Solar Sail Spacecraft Set for Launch

Stefan Lovgren
for National Geographic News
Updated June 20, 2005
The Planetary Society, a U.S. nonprofit group devoted to space exploration, plans to launch the world's first solar sail spacecraft tomorrow.

Cosmos 1 will be launched from a submerged Russian submarine in the Barents Sea and carried into orbit by a converted intercontinental ballistic missile (ICBM).

Initially orbiting the Earth at an altitude of about 500 miles (800 kilometers), the spacecraft will gradually move outward by solar sailing—propelled by the pressure of light particles from the sun striking the craft's eight triangular sails.

The journey has no destination. The mission's goal is simply to prove that solar sail technology works.

Space sails carry no fuel and can continue accelerating over almost unlimited distances. This prompts scientists to envision a time when the technology may be used for future travel between planets in our solar system. Someday solar sails might be used to send astronauts to new worlds around other stars.

"This is the only technology known that could lead to practical interstellar flight," said Louis Friedman, the executive director of the Planetary Society in Pasadena, California. "But before that, the idea of going back and forth between the planets without having to carry fuel is a very efficient idea."

Swords into Plowshares

NASA, the European Space Agency, Japan, and Russia all have developed solar sails, but none has yet tried to prove that the sails can propel a spacecraft under controlled flight.

Friedman, who serves as the Cosmos 1 project director, is no stranger to the technology. He headed NASA's solar sail initiative back in the 1970s. That program was ultimately scrapped partly because of financial constraints.

The new mission, budgeted at a mere four million dollars (U.S.), is a privately funded initiative. The price tag is relatively cheap thanks to Russia's low-cost launch system.

The spacecraft will be launched from a Russian nuclear submarine and carried by an ICBM that once belonged to the Soviet military arsenal.

Strategic-arms-reduction agreements between the U.S. and Russia stipulate that Russia must get rid of many of its missiles. Instead of simply destroying them, the Russians have been trying to use up the missiles for commercial purposes, such as the Cosmos 1 launch.

The program "truly signifies the swords-into-plowshares [idea] by using assets designed to destroy worlds to become instruments of scientific progress," said James Cantrell, president of Strategic Space Development, a consulting firm based in Hyde Park, Utah. Cantrell is a management consultant to the Cosmos 1 program.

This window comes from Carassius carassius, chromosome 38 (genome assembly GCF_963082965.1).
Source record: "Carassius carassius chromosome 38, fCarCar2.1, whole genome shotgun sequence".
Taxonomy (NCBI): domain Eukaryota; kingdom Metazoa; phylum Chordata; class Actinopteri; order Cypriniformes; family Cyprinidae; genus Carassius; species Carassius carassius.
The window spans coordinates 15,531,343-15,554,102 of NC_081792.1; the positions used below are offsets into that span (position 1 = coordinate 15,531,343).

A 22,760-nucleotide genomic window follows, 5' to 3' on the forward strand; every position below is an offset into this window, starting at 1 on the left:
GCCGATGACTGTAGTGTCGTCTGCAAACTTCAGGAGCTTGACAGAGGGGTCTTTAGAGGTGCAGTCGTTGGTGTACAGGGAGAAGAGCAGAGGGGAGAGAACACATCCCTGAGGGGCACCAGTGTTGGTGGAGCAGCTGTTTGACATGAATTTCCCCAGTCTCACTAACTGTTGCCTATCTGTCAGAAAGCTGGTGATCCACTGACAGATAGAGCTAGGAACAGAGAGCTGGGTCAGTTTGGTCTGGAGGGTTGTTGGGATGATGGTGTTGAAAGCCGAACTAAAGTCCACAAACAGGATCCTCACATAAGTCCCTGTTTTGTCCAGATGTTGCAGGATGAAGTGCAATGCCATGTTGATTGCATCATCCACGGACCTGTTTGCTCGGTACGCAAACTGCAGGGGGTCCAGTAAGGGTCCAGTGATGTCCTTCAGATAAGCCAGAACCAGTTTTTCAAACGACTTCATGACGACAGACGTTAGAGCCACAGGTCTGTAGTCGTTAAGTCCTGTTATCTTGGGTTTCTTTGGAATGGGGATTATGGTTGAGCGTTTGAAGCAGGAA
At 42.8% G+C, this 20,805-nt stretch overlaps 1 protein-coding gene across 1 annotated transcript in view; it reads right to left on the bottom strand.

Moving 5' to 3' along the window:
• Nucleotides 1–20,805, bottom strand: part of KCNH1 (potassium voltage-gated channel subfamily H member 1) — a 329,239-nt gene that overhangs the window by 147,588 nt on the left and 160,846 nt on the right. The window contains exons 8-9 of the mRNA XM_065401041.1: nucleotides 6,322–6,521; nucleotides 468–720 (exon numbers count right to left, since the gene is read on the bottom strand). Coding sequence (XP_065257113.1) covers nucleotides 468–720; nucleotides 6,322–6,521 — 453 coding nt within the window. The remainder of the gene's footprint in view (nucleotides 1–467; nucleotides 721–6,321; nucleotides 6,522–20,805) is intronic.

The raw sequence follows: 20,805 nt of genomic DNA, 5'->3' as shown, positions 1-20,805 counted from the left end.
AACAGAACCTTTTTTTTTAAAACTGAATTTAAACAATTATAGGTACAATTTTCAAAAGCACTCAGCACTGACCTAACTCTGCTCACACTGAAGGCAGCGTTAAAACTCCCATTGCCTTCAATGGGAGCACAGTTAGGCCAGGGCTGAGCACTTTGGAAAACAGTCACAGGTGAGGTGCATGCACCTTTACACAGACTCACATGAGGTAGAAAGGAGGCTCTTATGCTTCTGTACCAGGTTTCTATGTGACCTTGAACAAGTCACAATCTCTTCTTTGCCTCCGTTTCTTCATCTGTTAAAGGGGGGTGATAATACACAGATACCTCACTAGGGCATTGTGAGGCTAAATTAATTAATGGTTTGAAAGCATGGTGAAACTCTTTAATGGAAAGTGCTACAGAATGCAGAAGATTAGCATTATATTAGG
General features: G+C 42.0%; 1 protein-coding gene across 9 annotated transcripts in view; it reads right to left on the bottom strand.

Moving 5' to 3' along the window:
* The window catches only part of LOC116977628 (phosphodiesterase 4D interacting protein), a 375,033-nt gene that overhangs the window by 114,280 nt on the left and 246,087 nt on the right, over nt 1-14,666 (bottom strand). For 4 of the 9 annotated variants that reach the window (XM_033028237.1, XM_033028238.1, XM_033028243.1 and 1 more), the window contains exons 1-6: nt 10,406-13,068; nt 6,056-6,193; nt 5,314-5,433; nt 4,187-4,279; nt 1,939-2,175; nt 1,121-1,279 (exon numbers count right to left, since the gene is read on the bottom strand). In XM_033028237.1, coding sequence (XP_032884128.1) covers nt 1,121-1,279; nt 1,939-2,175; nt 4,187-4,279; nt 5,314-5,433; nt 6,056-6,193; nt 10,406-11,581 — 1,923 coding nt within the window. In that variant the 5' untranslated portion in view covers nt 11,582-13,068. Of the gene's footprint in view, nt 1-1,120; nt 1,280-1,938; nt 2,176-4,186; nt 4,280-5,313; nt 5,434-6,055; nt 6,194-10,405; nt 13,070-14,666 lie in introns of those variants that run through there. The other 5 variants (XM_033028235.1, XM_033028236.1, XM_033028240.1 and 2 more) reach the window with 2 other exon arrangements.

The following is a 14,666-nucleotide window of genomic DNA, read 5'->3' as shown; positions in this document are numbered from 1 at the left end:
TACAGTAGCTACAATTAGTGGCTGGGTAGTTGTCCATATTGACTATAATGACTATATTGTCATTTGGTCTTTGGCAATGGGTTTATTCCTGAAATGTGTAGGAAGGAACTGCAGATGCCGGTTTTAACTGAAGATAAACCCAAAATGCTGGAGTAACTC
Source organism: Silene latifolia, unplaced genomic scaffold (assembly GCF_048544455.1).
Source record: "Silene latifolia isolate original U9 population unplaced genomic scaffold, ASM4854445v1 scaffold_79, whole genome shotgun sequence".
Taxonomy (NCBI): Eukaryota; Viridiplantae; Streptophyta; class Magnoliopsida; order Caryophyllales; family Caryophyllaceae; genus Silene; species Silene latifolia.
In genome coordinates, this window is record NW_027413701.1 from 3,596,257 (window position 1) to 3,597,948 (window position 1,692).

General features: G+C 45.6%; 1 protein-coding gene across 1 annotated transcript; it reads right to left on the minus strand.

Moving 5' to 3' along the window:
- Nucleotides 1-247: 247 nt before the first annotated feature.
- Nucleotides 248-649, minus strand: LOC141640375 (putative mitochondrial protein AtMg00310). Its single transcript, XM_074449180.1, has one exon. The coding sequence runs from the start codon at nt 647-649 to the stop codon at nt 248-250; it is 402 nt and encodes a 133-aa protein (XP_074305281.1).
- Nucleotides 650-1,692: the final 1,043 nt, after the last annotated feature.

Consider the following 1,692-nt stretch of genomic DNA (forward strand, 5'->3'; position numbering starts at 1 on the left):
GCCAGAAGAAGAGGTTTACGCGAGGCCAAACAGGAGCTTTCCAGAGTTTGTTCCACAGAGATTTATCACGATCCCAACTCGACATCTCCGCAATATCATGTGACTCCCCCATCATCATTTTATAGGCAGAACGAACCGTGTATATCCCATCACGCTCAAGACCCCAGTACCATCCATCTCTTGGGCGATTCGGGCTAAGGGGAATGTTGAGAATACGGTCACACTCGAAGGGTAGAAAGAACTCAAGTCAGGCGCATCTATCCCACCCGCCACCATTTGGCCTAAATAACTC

Simple Principle

Cosmos 1 has eight rotating, solar-sail "blades." Triangular in shape, the blades are about 50 feet (15 meters) long. They are made of aluminum-reinforced Mylar and are about a quarter the thickness of a trash bag. The spacecraft itself weighs only about 220 pounds (100 kilograms).

The principle of solar sailing is fairly simple: A spacecraft is pushed along by photons, or light "particles," emitted by the sun. The pressure of the photons as they bounce off the solar sails propels the craft, which theoretically doesn't need an engine.

In the case of Cosmos 1, scientists hope to fly the spacecraft for a few orbits around the Earth. Their goal is simply to demonstrate that the technology works.

"It's a modest goal—get it up there and fly a little bit under sunlight pressure and increase the orbit energy," Friedman said. "But I remind everybody that the Wright brothers only flew 12 seconds and went nowhere. But that flight was very important."

"Our goal is to do the same thing: to prove a technology that will later be used in many, many ways in much more elaborate developments," he added.

The solar sail spacecraft has another advantage over a chemical rocket: continuous acceleration. Sunlight striking the sails applies thrust continuously, enabling the sail (and spacecraft) to accelerate all the time.

In a hundred days a sail could top a speed of 10,000 miles an hour (16,000 kilometers an hour). In a year a sail could reach 36,000 miles an hour (58,000 kilometers an hour), and in three years it could top 100,000 miles an hour (160,000 kilometers an hour).

Giant Lasers

In theory solar sails could be used to boost or decrease the orbits of spacecraft. In a few decades, the scientists predict, sail-powered spacecraft may be used as interplanetary shuttles. Researchers add that one day the technology could even be used for interstellar flight.

One major problem is that once a theoretical solar-powered spacecraft gets much beyond the orbit of Jupiter, solar energy becomes too weak. Interstellar light sails would have to be powered by lasers.

"When sunlight grows too faint, powerful lasers could push your sail at even higher speeds," Friedman said. "The sail attached to your spaceship would be several kilometers wide, among the largest structures ever built, but as [thin] as spiderweb silk."

While that technology could be a century away, Friedman says he and his Cosmos 1 colleagues plan to aim a microwave beam on the spacecraft's sails to accelerate it.

"If we can actually measure the acceleration of a microwave beam on the spacecraft, that would be the first interstellar propulsion experiment," Friedman said.

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